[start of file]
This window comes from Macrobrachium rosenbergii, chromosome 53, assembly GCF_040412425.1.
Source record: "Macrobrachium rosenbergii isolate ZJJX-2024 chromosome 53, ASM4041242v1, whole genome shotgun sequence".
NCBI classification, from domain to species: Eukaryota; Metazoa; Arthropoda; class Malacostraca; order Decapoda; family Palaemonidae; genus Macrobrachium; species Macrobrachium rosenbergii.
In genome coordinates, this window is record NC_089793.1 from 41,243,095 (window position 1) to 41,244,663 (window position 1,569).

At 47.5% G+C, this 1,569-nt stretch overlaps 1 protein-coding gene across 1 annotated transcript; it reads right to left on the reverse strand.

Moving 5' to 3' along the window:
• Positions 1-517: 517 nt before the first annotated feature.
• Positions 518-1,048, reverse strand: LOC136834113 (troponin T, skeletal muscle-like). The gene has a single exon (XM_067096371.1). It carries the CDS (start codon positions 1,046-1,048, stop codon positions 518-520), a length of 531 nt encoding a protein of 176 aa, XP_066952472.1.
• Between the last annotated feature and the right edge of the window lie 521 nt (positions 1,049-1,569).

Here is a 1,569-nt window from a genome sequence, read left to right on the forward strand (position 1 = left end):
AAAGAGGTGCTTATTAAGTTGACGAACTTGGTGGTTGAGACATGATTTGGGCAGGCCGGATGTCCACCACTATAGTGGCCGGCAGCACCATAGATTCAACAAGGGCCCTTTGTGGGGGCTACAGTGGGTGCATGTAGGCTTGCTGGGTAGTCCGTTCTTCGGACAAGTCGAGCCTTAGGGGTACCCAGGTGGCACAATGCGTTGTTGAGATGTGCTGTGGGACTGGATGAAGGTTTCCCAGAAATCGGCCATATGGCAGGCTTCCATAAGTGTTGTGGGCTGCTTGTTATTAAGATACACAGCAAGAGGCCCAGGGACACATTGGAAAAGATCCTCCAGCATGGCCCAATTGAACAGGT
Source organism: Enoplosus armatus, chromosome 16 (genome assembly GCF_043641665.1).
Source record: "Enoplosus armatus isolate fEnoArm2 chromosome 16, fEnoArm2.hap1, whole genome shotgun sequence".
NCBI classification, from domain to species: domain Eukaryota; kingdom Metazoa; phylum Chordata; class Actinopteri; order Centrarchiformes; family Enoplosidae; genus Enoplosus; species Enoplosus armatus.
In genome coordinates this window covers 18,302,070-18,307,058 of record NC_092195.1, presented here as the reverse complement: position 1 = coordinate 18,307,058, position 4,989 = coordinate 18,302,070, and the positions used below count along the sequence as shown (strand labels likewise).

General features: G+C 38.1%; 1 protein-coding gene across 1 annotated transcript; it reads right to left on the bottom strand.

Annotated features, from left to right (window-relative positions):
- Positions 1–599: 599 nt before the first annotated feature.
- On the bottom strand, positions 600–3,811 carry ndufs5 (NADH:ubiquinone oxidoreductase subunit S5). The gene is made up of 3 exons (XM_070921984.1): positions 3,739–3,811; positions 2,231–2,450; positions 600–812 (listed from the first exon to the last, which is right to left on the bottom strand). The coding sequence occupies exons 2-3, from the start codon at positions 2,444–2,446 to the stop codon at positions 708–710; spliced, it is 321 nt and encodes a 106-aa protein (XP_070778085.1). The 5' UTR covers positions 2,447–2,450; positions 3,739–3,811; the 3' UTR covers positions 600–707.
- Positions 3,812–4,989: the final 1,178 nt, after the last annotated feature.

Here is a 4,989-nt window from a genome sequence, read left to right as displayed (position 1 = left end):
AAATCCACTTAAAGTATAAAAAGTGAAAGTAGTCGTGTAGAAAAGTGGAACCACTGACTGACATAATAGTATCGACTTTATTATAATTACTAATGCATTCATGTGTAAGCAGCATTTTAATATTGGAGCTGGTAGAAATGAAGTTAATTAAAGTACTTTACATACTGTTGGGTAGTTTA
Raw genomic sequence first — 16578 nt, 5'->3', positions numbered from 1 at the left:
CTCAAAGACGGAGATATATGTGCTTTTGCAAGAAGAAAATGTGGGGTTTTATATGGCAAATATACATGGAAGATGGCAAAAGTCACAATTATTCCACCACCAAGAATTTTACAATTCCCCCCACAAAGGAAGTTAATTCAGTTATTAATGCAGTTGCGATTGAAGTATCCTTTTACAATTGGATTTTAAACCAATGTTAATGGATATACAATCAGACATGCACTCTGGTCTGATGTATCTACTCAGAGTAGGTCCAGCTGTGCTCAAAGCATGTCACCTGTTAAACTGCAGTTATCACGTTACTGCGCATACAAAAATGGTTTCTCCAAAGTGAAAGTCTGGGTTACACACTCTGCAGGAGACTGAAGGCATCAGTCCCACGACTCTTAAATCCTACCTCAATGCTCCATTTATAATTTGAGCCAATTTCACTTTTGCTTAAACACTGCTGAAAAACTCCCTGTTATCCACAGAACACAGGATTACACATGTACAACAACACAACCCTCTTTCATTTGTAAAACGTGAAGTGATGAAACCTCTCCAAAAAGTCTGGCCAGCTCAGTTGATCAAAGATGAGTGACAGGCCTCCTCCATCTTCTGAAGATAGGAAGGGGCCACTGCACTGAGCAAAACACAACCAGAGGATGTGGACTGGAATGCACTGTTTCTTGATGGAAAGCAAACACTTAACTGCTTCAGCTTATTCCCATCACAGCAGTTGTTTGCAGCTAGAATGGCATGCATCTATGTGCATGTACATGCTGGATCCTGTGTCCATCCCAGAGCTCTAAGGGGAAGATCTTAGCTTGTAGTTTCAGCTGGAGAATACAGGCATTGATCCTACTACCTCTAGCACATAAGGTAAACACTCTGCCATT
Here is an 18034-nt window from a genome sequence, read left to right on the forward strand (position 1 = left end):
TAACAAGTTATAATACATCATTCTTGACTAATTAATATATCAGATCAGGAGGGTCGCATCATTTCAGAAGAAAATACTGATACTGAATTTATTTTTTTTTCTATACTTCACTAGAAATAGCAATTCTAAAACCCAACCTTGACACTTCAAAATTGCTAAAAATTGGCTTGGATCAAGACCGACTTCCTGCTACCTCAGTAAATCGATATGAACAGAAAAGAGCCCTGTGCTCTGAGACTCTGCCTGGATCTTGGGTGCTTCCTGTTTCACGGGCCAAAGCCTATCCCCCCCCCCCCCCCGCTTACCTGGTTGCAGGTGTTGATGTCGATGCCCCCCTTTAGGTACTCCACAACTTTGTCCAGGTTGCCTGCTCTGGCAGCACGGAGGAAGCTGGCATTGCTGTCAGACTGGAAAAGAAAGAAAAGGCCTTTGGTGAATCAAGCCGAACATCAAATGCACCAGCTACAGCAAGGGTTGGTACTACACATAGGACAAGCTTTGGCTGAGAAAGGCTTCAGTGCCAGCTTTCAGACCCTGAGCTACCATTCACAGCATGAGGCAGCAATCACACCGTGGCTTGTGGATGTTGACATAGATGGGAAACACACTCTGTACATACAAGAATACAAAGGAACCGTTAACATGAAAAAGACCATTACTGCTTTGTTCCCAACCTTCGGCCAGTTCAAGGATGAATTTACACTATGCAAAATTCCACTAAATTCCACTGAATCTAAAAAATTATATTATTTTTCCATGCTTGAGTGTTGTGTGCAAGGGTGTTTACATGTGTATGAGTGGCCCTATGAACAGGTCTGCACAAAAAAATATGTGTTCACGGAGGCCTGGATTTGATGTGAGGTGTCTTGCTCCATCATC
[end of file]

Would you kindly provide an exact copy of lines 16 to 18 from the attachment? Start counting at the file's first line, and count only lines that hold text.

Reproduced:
General features: G+C 38.1%; 1 protein-coding gene across 1 annotated transcript; it reads right to left on the bottom strand.

Annotated features, from left to right (window-relative positions):
- Positions 1–599: 599 nt before the first annotated feature.